- Originally published, December 22, 2020, at 7:12 am.
- December 22, 2020, 4:09 pm:
- Yesterday, I wrote,
I would not take it as consolation that the crazy, such as Rudy Giuliani, in Donald Trump’s orbit are turning on the crazier, such as Michael Flynn and Sidney Powell. But if Trump appoints the conspiracy theorist Powell as special prosecutor to investigate election fraud, take it as a sign that the crazier are prevailing. Trump is desperate, so it just might happen (but probably not by outgoing Attorney General Bill Barr’s hand), in which case, the prospect of an attempt to invoke the Insurrection Act might become very real.
We don’t have the level of confidence I was looking for there yet, but based on Jonathan Swan’s reporting, it sure looks like Donald Trump is tilting in favor of the crazier. Richard Nixon was notorious for a Saturday Night Massacre, firing acting attorney general after attorney general to try to quash the Watergate investigation. Will it be a Christmas Eve massacre with Trump? Will it even take that long? And in the meantime, if indeed he’s pissing on all his erstwhile sycophants, the same sycophants who previously made an invocation impossible, what about that 25th amendment?
- Yesterday, I wrote,
- December 22, 2020, 8:57 pm:
- For once, I agree with Donald Trump (actually, this has happened before, but it’s exceedingly rare). He doesn’t like the COVID-19 relief measure agreed by Congress. Not even one little bit. Too much, he says, has nothing to do with the pandemic and the checks are much too small. He wants $2,000. But I’m also taking this as another sign that the craziers are prevailing over the merely crazy, because this threatens to blow up a hard-won agreement that passed with overwhelming margins (easily large enough, by the way, that so-called progressive congress members, you know, the ones who cover the neoliberals’ left flank, could vote against it without even the remotest fear of derailing its passage), at a time when it’s pretty clear that Trump’s stock with his own party is in decline.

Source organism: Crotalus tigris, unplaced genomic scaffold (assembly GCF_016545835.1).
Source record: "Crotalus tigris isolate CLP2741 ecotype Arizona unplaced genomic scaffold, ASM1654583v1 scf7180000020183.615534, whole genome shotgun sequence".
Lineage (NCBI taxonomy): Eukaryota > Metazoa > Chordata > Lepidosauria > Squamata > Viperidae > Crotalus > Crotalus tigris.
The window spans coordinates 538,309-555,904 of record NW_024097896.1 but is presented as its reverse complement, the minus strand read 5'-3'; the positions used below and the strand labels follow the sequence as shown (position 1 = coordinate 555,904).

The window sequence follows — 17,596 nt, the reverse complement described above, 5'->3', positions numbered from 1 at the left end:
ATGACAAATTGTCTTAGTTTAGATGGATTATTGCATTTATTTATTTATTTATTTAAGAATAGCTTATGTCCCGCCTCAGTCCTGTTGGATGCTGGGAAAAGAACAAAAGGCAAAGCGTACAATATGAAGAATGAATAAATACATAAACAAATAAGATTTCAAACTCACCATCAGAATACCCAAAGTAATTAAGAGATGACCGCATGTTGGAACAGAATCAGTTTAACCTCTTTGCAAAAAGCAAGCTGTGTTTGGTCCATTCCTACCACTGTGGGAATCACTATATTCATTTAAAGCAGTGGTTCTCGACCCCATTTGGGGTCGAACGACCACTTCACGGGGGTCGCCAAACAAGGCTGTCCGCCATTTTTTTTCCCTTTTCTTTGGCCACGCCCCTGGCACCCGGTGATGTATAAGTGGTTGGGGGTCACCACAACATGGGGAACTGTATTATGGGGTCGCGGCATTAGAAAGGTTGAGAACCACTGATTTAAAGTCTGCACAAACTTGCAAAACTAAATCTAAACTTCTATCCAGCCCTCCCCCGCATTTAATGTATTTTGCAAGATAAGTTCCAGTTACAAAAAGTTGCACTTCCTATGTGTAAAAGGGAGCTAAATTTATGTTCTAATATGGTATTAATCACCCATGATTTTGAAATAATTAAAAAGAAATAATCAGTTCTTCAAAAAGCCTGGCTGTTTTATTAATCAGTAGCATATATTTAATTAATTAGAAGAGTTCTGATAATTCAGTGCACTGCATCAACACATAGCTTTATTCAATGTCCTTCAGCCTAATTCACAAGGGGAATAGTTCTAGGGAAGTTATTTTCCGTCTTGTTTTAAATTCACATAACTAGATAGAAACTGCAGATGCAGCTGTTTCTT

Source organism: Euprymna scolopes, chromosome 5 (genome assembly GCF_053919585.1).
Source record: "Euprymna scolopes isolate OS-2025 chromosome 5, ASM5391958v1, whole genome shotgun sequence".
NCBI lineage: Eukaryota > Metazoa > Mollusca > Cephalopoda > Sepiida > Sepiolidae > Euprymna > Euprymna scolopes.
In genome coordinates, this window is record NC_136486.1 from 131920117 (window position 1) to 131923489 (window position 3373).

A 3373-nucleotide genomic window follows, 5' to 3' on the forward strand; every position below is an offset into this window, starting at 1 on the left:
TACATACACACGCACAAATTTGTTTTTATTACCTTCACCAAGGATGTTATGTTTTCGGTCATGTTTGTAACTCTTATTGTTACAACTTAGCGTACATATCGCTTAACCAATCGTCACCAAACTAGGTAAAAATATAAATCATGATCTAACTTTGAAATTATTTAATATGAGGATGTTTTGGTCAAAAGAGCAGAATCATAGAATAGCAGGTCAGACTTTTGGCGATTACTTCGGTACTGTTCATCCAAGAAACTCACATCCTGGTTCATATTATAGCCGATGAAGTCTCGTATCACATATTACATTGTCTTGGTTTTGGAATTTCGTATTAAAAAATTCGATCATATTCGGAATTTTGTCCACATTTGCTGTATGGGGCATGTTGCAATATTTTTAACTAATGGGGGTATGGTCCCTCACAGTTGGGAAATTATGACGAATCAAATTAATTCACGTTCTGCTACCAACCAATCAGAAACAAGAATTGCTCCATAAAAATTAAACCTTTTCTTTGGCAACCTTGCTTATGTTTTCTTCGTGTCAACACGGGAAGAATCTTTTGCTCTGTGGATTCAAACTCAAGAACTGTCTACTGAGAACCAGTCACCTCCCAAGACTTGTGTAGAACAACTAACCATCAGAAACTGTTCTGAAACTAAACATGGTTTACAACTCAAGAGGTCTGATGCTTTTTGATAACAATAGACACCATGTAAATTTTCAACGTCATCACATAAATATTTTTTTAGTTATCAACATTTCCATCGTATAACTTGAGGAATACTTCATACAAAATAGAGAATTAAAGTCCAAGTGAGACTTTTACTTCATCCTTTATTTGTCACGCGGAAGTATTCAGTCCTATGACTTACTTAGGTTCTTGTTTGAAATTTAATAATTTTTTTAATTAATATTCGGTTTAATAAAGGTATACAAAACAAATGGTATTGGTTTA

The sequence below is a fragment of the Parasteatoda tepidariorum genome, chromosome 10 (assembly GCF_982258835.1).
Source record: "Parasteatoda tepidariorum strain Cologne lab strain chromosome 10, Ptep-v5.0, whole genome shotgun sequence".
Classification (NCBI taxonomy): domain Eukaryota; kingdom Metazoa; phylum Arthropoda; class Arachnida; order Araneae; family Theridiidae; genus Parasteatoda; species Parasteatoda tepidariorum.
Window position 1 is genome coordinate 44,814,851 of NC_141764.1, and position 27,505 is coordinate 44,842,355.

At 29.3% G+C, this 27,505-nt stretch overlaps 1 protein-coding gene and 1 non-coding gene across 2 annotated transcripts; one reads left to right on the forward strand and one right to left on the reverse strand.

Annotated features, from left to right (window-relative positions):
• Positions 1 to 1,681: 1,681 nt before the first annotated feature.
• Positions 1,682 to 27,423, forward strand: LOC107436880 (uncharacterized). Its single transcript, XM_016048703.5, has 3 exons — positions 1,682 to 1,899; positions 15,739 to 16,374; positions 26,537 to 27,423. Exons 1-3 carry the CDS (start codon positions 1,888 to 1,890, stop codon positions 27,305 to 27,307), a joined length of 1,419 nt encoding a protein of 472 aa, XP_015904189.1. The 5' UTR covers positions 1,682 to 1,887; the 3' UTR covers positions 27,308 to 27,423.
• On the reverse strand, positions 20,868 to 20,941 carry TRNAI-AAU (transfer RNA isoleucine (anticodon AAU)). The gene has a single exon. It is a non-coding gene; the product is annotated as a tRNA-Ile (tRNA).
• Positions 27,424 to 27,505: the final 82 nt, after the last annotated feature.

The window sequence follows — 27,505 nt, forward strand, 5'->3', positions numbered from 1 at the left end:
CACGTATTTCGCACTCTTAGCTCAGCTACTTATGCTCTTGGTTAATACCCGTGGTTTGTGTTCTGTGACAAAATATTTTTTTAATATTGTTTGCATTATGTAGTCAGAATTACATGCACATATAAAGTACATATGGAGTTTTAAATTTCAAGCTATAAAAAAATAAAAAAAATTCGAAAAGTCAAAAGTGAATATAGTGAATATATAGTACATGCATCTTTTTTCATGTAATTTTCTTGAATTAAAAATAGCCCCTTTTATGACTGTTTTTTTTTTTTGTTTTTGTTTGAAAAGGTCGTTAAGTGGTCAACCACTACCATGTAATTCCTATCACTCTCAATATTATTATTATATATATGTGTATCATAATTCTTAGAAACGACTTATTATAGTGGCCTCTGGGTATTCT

- December 23, 2020, 7:44 am:
- I’m honestly not quite sure what all to make of Congressional Republican infighting over attempting to challenge the electoral college tallies and try to overturn the result. The thinking on one side seems to be that this is doomed, which it indeed almost certainly is, therefore they’ll look bad even trying. But the failure to try further convinces Trumpsters that Republicans are not doing enough to “defend” Donald Trump, which, as I’ve previously noted, is a problem in the Georgia runoff. The one thing that is clear is that not all Republicans, especially not in the Senate, are falling in line behind Trump, a reflection of a “lame duck” status that clearly stings our delusional raging narcissist-in-chief.
Casey Michel argues that authoritarian populist talk of secession in the wake of Donald Trump’s defeat is really about seeking leverage to nullify or resist the policies of a federal government allegedly dominated by the Democrats. As a practical matter, he’s likely right, but the historical precedent he cites culminated in the Civil War, which arguably failed to settle much of anything.
Casey Michel, “What All the Secession Talk Really Means,” Politico, December 21, 2020, https://www.politico.com/news/magazine/2020/12/21/secession-donald-trump-449348
Seung Min Kim, Josh Dawsey, and Toluse Olorunnipa, “Republicans plunge into open battle over attempts to overturn Trump’s loss to Biden,” Washington Post, December 22, 2020, https://www.washingtonpost.com/politics/trump-republicans-election-fight/2020/12/22/fa0c2744-446b-11eb-b0e4-0f182923a025_story.html
Jonathan Swan, “Trump turns on everyone,” Axios, December 22, 2020, https://www.axios.com/trump-white-house-conspiracy-theories-d95450a4-c7a3-4579-a568-0473b18529c9.html